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Tolerant fuel: scientists learn to boost nuclear reactor safety


Scientists from the National Research Nuclear University MEPhI have developed a new coating for nuclear reactor fuel element containers. This will make it possible to create tolerant nuclear fuel by manufacturing containers with protective chromium-content coating for irradiation inside the Modernized International Reactor (MIR).

According to the International Atomic Energy Agency (IAEA), the world had 448 operational reactors in early 2018, and 50 more were under construction. Water-cooled and water-moderated reactors form the mainstay of nuclear power plants.

Fuel elements in water-cooled and water-moderated reactors mostly consist of zirconium alloys that are effective at temperatures of up to plus 350 degrees Celsius. When the reactor's heat-removal system is shut down, container temperatures exceed 800-900 degrees Celsius, and the chemical reaction between zirconium and water vapors can generate explosive hydrogen.

"To prevent zirconium-vapor interaction, the researchers propose coating the surface of heat elements with materials (including chromium) that will prevent contact between zirconium and water vapors. We have achieved the science and technological goal of selecting the required compound and coating sections of fuel-element tubes up to 500 mm long with a protective chromium-content substance. This slows the zirconium-oxidization process in water vapors at up to 1,200 degrees Celsius," Boris Kalin, Head of MEPhI's Faculty of Physical Problems of Materials Science, noted.

According to Kalin, the ion-beam method for treating fuel-element tubes calls for polishing or etching the surface of the tubes with argon ions; this helps create a smooth surface. Then, alloys acting as magnetron electrodes (devices that create a special plasma discharge on the surface of an electrode for spraying the electrode's plasma by ions) are sprayed layer after layer on the surface of tubes up to 10 micrometers thick inside the unit's vacuum chambers.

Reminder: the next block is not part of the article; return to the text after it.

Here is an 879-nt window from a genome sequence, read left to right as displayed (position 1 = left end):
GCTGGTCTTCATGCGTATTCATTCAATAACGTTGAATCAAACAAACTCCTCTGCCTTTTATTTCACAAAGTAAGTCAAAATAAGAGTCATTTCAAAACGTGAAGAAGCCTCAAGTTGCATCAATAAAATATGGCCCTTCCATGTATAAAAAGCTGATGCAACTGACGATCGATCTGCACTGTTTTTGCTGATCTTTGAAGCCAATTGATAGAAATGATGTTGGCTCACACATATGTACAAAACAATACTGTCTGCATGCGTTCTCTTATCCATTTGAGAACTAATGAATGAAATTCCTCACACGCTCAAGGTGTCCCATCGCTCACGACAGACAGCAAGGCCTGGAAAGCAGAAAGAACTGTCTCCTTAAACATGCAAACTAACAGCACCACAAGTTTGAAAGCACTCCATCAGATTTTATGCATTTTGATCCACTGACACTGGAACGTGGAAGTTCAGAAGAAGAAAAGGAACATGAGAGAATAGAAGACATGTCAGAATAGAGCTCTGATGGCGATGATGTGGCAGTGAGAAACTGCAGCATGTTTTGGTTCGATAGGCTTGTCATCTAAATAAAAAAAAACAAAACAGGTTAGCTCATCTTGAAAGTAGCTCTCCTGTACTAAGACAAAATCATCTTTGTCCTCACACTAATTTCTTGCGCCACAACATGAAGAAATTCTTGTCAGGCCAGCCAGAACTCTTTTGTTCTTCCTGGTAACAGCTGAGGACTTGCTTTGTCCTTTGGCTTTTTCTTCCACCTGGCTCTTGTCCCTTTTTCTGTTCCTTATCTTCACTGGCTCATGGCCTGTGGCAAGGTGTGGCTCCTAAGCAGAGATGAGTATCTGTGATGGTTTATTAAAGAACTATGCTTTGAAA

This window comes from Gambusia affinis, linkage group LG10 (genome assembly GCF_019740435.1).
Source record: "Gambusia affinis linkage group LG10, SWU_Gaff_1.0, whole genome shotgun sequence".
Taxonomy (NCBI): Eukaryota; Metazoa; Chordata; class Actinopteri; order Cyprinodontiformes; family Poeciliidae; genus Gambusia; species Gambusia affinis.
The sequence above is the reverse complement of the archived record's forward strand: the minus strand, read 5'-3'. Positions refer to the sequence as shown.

After treating the fuel elements, MEPhI specialists studied the composition, structure and thickness of the coatings using electron and ion microscopes. They also tested the wear-resistance levels of the coatings by rubbing them against zirconium components. They tested their water-oxidization parameters at 350 degrees Celsius for 72 hours, with water pressure totaling 160 atmospheres. And they did the same with water vapors (1,200 degrees Celsius).

"We repeated the experiment several times, adjusted the composition of magnetron electrodes and treatment modes, and analyzed each result. This allowed us to choose the optimal composition of coatings and prevent the oxidization of the external surface of zirconium tubes at plus 1,200 degrees Celsius for 400 seconds," Kalin said.

The results of this project are being presented at the 16th international school-conference New Materials: Tolerant Nuclear Fuel, held at MEPhI on the initiative of the research school and the Laboratory or the Ion-Beam Treatment of Materials at the Faculty of Physical Problems of Materials Science.

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